| Recipes |

Dish of the Week: Braciole

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From classic comfort foods to regional standouts and desserts, we'll be sharing a new recipe with you each week. Find other dishes of the week here.

This week, we're covering a classic Italian comfort food: braciole.

Braciole are thin slices of meat -- usually beef, pork, or chicken -- that are stuffed, rolled, and browned in a frying pan before being braised and smothered in a sauce, usually tomato. The rolls are also known as involtini in Italy, "involti" literally meaning "little bundles." Those tender and delicious bundles are often loaded with things like cheese, breadcrumbs, onions, garlic, mushrooms, prosciutto, sausage, parsley, golden raisins, and pine nuts, just to name a few.

Italian-Americans commonly cook beef braciole alongside meatballs, pork and sausage, all of which get thrown into a "Sunday gravy." We suggest you make them a part of your Sunday ritual, too.

This recipe, from chef Anne Burrell, uses a mix of day old Italian bread, cremini mushrooms, spinach, pancetta, pine nuts, and provolone and Parmigiano-Reggiano cheese to stuff thinly sliced top round. The braciole then simmer in a simple San Marzano tomato sauce until moist and fall-apart tender.


Ingredients For the stuffing: Extra-virgin olive oil 1/2 cup finely diced pancetta 1 large onion, finely diced Kosher salt Pinch crushed red pepper flakes 2 cups day old Italian bread, crusts removed, cut into 1-inch chunks 1 cup milk 2 cloves garlic, smashed and finely chopped 1/2 lb button or cremini mushrooms, sliced 1/2 lb spinach, stems removed and cut into chiffonade 1/2 cup toasted pine nuts 1/2 cup grated provolone 1/2 cup grated Parmigiano-Reggiano 2 lbs top round, cut into 1/2-inch thick slices (about 12)

For the sauce: Extra-virgin olive oil 1 large onion, finely diced Pinch crushed red pepper flakes Kosher salt 2 cloves garlic, smashed and finely chopped 4 tablespoons tomato paste 1 cup red wine 1 (32-ounce) can San Marzano tomatoes, passed through the food mill 2 cups water Grated Parmigiano-Reggiano, for garnish Chopped parsley leaves, for garnish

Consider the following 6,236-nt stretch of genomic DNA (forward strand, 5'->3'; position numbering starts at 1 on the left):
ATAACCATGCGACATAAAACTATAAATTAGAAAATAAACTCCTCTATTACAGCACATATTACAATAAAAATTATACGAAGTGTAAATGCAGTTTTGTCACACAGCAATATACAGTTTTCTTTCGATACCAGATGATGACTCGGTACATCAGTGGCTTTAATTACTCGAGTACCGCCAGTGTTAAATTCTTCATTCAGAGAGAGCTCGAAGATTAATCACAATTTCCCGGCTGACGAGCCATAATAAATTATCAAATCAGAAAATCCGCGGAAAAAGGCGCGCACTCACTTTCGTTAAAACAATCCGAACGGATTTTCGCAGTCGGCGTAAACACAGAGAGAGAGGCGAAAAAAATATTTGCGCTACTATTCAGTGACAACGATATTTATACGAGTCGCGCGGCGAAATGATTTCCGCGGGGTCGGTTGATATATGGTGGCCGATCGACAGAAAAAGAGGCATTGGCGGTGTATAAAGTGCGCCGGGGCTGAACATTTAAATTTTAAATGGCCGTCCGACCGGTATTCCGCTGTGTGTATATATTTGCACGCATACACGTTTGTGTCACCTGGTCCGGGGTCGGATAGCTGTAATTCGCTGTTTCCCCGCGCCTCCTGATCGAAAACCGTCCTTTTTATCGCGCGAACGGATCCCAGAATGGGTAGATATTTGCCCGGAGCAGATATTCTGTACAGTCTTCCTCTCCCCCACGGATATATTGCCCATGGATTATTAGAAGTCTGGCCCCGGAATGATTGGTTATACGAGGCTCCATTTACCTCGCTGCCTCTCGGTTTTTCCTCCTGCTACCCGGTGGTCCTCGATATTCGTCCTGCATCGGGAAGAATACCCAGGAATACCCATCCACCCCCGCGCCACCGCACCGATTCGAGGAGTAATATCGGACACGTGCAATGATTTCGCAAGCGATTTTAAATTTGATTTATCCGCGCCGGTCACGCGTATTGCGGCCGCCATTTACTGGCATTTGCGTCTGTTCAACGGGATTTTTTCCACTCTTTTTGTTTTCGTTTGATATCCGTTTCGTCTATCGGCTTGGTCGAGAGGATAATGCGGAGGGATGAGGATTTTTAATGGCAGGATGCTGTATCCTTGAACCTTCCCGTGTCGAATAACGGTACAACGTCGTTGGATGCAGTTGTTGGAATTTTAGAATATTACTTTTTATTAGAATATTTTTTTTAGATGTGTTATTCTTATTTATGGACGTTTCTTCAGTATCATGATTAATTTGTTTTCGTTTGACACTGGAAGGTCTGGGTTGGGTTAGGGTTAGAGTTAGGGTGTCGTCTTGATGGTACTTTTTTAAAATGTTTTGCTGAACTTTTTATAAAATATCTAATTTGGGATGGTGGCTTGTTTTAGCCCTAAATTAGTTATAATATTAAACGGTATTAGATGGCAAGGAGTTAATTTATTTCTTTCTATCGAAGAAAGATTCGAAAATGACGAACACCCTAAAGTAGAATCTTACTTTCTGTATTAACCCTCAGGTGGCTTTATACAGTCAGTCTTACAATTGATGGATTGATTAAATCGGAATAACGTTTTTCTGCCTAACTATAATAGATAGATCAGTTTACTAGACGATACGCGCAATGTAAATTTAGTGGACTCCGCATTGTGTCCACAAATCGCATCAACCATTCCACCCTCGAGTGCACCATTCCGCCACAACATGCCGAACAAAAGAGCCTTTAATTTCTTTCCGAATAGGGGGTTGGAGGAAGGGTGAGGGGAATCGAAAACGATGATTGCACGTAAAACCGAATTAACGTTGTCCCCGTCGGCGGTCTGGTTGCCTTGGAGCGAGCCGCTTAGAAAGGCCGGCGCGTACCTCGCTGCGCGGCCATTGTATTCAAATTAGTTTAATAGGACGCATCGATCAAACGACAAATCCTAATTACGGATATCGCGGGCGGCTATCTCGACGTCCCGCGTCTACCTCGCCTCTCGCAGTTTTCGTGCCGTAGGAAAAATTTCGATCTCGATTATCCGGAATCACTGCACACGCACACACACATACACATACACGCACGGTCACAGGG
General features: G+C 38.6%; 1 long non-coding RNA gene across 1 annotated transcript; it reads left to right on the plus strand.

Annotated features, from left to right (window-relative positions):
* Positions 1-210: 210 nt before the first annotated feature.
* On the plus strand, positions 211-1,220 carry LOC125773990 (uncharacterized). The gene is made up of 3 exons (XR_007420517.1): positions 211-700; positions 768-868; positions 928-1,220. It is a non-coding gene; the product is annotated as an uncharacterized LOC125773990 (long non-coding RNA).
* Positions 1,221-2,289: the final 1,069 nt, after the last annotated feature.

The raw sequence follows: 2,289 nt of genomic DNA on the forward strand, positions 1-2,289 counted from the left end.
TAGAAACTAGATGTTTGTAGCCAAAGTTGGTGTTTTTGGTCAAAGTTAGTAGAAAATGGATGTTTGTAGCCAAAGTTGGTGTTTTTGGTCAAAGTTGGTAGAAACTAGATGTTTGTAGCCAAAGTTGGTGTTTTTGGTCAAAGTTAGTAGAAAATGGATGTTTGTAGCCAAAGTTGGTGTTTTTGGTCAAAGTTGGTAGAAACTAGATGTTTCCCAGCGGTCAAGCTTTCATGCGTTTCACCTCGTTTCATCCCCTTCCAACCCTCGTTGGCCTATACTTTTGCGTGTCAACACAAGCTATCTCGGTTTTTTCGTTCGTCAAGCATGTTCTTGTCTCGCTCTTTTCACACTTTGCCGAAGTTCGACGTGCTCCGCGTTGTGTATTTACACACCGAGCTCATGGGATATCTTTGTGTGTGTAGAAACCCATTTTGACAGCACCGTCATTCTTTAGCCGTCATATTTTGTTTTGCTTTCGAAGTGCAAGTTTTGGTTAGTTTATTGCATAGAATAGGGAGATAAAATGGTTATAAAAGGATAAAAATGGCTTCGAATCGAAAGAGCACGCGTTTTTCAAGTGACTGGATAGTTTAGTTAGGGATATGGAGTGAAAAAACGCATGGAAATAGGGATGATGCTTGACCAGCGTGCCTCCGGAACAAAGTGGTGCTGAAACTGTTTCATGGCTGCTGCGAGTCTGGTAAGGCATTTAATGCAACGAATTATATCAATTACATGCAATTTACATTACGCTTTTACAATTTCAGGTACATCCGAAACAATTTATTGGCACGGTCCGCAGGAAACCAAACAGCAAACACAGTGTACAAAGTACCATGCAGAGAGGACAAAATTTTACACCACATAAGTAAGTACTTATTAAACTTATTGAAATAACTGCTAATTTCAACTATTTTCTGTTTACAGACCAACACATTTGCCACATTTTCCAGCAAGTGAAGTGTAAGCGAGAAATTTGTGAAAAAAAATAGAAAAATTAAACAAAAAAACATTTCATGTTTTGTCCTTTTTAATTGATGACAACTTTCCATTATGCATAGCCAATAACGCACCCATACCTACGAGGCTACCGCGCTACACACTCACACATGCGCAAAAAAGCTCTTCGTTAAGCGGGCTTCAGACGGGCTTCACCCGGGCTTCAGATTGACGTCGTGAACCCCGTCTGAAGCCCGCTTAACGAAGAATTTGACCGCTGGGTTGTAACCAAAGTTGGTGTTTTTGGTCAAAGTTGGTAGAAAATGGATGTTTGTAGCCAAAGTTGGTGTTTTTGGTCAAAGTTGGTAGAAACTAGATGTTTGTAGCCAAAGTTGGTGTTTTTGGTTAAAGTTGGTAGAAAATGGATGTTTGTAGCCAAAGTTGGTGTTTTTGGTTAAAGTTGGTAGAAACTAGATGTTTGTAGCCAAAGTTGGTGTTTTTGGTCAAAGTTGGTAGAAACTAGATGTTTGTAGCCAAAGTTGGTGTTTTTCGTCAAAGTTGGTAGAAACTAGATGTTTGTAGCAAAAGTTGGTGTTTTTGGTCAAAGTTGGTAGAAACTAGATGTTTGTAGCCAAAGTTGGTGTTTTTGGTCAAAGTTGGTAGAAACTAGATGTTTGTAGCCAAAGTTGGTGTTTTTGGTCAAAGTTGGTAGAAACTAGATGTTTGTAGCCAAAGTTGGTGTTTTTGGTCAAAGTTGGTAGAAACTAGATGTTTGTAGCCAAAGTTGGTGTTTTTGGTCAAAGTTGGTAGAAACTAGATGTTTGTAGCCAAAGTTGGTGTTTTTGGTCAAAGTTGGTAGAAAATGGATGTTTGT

Special equipment: toothpicks


For the beef rolls: Coat a large saute pan with olive oil, add the pancetta and bring the pan to a medium heat. Cook the pancetta until it gets brown and crispy, about 5 to 7 minutes. Add the onions and crushed red pepper and toss to incorporate with the pancetta. Season with salt, to taste. Cook the onions until they are soft and very aromatic, about 7 to 8 minutes.

While the onions are cooking, in a large bowl, combine the bread and the milk. Toss to combine and let sit until the bread has absorbed the milk and is very soft. Use your hands to get in there and really squish everything together. Reserve.

Add the garlic to the pan with the pancetta and onion and saute for 2 to 3 minutes. Add the mushrooms, season with salt, to taste, and saute until the mushrooms are soft and have let off their moisture, about 4 to 5 minutes. Remove the mixture from the heat and stir in the spinach.

Add the onion/mushroom mixture to the reserved bread and stir to combine. Add the pine nuts, provolone and Parmigiano-Reggiano, and stir to combine. Taste to make sure that the mixture is delicious and season with salt, to taste, if needed. Set aside.

Lay the beef slices between 2 pieces of plastic wrap and gently pound with a meat mallet to flatten and even out the slices. Put about 1/4 cup of filling on 1 end of each of the pounded beef slices and roll up. Secure the rolls with toothpicks. Repeat this process with the remaining beef and filling.

Coat a large, wide pot with olive oil and put over medium-high heat. Season the beef rolls with salt, to taste, and brown them on all sides. When the beef rolls are brown on all sides, remove them from the pan and reserve. Make the sauce in the same pot.


Remove the oil from the pot that the beef was just browned in. Add a light coating of fresh olive oil and add the onions and crushed red pepper. Season with salt, to taste, and put the pot over medium heat. Sweat the onions until they are translucent and very aromatic, about 7 to 8 minutes. Add the garlic and saute for another 2 to 3 minutes. Stir in the tomato paste and red wine, and cook for 6 to 8 minutes. Add the tomatoes, and 2 cups of water and season with salt, to taste. Return the beef rolls to the pan and snuggle them into the sauce. Bring the sauce to a boil, then reduce the heat and simmer until the beef is very tender and flavorful, about 2 to 2 1/2 hours. Remove the toothpicks before serving.

To serve, arrange 2 or 3 braciole on each serving plate. Halve 1 or 2 rolls to expose the stuffing. Spoon on some of the sauce and garnish with Parmigiano-Reggiano and chopped parsley.

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